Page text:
The amount of keyword traffic data missing search queries (keywords) in web analytics has been steadily increasing each month since Google’s initial encryption of searches back in October 2011. Google prevented the search terms, of anyone logged into a Google account while searching, from passing through to a website’s analytics. The result was (not provided) being displayed in the place of actual keywords in organic search traffic reports. This meant that keyword level performance analyses could no longer include all data, but rather a sample set of those organic visits that did pass through keyword-level data.
Last Week, Google announced that they are moving entirely to secure search, which means all organic keywords from Google will now be (not provided) in your web analytics system. Google handles about 67% of all search engine queries every month according to comScore’s August 2013 Search Engines Ranking report. Billions of searches from billions of users gives Google a lot of power.
Why is losing this referral data on keywords so important?
We use this data for a number of reasons. Knowing which keywords people search on and then visit your site allows us to:
1. understand how visitors perceive the brand and the website’s content.
2. connect the efforts we do in improving our ranking on targeted keywords with the result of improved traffic to the website
3. discover new ways to improve the performance or rank of the page or website in the search engine results
4. uncover new keywords to use in our efforts to draw more relevant traffic to the website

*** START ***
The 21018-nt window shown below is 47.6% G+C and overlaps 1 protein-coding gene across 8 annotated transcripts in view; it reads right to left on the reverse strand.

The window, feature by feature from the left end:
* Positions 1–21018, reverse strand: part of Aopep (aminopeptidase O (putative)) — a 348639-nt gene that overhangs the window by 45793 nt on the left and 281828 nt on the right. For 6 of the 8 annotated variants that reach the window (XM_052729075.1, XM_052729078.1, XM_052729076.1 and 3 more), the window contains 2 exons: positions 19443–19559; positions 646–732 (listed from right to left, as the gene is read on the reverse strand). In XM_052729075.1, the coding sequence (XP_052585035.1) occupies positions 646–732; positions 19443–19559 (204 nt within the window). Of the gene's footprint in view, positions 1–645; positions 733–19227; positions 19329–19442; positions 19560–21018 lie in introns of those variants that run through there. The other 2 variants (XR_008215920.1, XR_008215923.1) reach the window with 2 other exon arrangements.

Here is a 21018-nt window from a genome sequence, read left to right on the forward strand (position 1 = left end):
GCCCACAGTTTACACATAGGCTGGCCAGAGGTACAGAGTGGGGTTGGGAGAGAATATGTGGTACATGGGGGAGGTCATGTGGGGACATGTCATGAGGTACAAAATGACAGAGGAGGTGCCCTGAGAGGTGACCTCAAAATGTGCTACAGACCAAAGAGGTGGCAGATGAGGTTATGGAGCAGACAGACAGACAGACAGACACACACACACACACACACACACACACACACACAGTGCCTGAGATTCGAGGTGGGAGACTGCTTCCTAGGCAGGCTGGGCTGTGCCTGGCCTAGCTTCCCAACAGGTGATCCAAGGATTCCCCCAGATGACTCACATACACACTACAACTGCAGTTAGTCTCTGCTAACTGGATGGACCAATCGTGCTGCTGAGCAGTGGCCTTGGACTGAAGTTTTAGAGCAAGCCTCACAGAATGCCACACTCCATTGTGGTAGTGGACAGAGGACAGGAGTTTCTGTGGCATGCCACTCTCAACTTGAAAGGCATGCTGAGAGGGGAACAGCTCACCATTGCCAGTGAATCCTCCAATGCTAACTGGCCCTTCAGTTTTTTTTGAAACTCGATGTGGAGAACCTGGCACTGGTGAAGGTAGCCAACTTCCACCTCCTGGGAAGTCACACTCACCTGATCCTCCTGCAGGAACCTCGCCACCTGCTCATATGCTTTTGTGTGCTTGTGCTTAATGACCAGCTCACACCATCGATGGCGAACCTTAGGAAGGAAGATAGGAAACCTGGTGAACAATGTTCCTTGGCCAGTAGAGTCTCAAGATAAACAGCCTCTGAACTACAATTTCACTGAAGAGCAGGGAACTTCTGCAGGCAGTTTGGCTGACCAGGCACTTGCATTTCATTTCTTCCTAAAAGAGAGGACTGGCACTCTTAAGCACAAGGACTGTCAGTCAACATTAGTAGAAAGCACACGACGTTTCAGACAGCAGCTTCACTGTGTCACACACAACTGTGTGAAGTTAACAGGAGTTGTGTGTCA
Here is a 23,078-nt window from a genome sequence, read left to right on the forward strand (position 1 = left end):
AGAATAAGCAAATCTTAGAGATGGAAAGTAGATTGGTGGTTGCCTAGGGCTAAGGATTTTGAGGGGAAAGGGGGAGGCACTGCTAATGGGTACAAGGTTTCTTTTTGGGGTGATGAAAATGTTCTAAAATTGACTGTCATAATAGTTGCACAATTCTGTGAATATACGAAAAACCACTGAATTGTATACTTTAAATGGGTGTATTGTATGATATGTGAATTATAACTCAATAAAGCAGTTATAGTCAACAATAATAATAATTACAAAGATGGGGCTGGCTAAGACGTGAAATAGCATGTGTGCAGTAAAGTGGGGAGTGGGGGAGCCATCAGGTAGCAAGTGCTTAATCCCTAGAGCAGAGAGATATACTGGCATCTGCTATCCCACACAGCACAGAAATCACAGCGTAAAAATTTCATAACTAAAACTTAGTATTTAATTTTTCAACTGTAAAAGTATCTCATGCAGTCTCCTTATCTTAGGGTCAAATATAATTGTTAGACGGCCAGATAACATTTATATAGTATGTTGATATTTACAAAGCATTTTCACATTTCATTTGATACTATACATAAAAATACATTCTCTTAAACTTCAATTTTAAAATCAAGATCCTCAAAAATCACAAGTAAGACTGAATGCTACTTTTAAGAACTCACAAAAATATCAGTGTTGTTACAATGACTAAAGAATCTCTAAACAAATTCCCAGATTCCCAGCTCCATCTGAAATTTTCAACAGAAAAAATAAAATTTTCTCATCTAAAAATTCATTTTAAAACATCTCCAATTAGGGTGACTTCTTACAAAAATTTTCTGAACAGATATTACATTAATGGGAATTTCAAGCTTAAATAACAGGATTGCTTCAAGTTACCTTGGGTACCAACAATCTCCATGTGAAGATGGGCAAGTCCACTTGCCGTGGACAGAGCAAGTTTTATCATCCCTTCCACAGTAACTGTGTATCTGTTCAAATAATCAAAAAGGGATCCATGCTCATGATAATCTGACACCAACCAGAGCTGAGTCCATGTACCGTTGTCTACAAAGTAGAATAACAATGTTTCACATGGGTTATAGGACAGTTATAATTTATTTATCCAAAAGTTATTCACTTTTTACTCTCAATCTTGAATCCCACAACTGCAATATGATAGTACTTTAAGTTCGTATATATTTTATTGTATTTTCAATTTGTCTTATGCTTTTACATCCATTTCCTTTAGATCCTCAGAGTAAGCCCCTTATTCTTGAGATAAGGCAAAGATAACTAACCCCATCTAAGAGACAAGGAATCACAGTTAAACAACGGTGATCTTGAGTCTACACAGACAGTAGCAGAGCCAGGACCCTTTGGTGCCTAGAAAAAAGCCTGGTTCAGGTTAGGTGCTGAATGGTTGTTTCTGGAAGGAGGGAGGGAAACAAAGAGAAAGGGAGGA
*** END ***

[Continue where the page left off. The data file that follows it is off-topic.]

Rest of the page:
5. determine opportunities to create new content for the website based on perceived need from keywords.
SEO experts are now left with some daunting questions as a result. Without this vital information, how can we improve the page rank and performance to correspond with the user experience? We can use the aggregation of several bits of data to unlock this information. For example, we are able to see which landing pages are receiving search visits in Google Analytics. And while this won’t tell us exactly which phrases, if there has been any optimization effort, we can infer, to a certain extent, the success or failure base on the growth or decline in traffic to that page.
Also, if we know that a certain page is ranking well for a specific phrase or set of phrases using rank tracking methods, and that page is receiving a lot of visits, we can also infer that these are the phrases that are driving traffic to the page on Google. So any additional efforts using this key phrase in a support or authoritative manner should continue to improve traffic to these pages and hopefully conversions on the site.
Google Webmaster Tools offers impression and some click data on keywords used to find and visit your site. However, as of this blog post, we see that even this information is starting to wane from this tool. There is some controversy as to the accuracy of this data at times, but it is still useful information, and certainly better than nothing.
Google AdWords still has information as far as what keywords are getting traffic volume (because, of course, this is the area that Google makes money, so they are happy to share that information). AdWords also can inform us about average search volume for particular keywords, which is useful in determining potential candidates for optimization.